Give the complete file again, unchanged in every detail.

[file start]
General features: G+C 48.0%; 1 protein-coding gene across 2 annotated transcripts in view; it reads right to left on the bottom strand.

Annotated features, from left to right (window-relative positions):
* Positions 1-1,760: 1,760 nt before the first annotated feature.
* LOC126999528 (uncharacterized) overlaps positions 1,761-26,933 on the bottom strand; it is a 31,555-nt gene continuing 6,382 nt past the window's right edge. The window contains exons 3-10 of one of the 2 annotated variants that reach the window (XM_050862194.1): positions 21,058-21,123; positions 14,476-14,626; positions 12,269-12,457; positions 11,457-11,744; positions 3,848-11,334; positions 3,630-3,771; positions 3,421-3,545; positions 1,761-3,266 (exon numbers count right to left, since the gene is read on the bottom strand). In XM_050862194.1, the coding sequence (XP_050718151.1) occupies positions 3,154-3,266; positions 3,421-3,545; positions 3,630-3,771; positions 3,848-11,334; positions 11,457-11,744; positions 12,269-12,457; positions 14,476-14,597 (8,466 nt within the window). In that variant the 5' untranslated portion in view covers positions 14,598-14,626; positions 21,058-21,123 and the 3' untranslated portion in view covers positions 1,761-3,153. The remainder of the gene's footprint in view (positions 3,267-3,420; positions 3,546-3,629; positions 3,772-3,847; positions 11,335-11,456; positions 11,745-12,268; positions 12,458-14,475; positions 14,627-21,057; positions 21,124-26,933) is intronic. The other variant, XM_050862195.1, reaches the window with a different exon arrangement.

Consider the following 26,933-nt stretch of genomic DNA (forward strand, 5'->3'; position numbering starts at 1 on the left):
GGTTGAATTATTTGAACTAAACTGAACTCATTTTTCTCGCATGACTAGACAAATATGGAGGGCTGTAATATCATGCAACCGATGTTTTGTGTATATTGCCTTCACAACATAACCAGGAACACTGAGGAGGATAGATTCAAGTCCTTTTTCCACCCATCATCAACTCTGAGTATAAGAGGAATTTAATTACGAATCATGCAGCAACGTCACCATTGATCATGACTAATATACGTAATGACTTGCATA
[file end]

General features: G+C 48.0%; 1 protein-coding gene across 2 annotated transcripts in view; it reads right to left on the bottom strand.

Annotated features, from left to right (window-relative positions):
* Positions 1-1,760: 1,760 nt before the first annotated feature.
* LOC126999528 (uncharacterized) overlaps positions 1,761-26,933 on the bottom strand; it is a 31,555-nt gene continuing 6,382 nt past the window's right edge. The window contains exons 3-10 of one of the 2 annotated variants that reach the window (XM_050862194.1): positions 21,058-21,123; positions 14,476-14,626; positions 12,269-12,457; positions 11,457-11,744; positions 3,848-11,334; positions 3,630-3,771; positions 3,421-3,545; positions 1,761-3,266 (exon numbers count right to left, since the gene is read on the bottom strand). In XM_050862194.1, the coding sequence (XP_050718151.1) occupies positions 3,154-3,266; positions 3,421-3,545; positions 3,630-3,771; positions 3,848-11,334; positions 11,457-11,744; positions 12,269-12,457; positions 14,476-14,597 (8,466 nt within the window). In that variant the 5' untranslated portion in view covers positions 14,598-14,626; positions 21,058-21,123 and the 3' untranslated portion in view covers positions 1,761-3,153. The remainder of the gene's footprint in view (positions 3,267-3,420; positions 3,546-3,629; positions 3,772-3,847; positions 11,335-11,456; positions 11,745-12,268; positions 12,458-14,475; positions 14,627-21,057; positions 21,124-26,933) is intronic. The other variant, XM_050862195.1, reaches the window with a different exon arrangement.

Consider the following 26,933-nt stretch of genomic DNA (forward strand, 5'->3'; position numbering starts at 1 on the left):
GGTTGAATTATTTGAACTAAACTGAACTCATTTTTCTCGCATGACTAGACAAATATGGAGGGCTGTAATATCATGCAACCGATGTTTTGTGTATATTGCCTTCACAACATAACCAGGAACACTGAGGAGGATAGATTCAAGTCCTTTTTCCACCCATCATCAACTCTGAGTATAAGAGGAATTTAATTACGAATCATGCAGCAACGTCACCATTGATCATGACTAATATACGTAATGACTTGCATA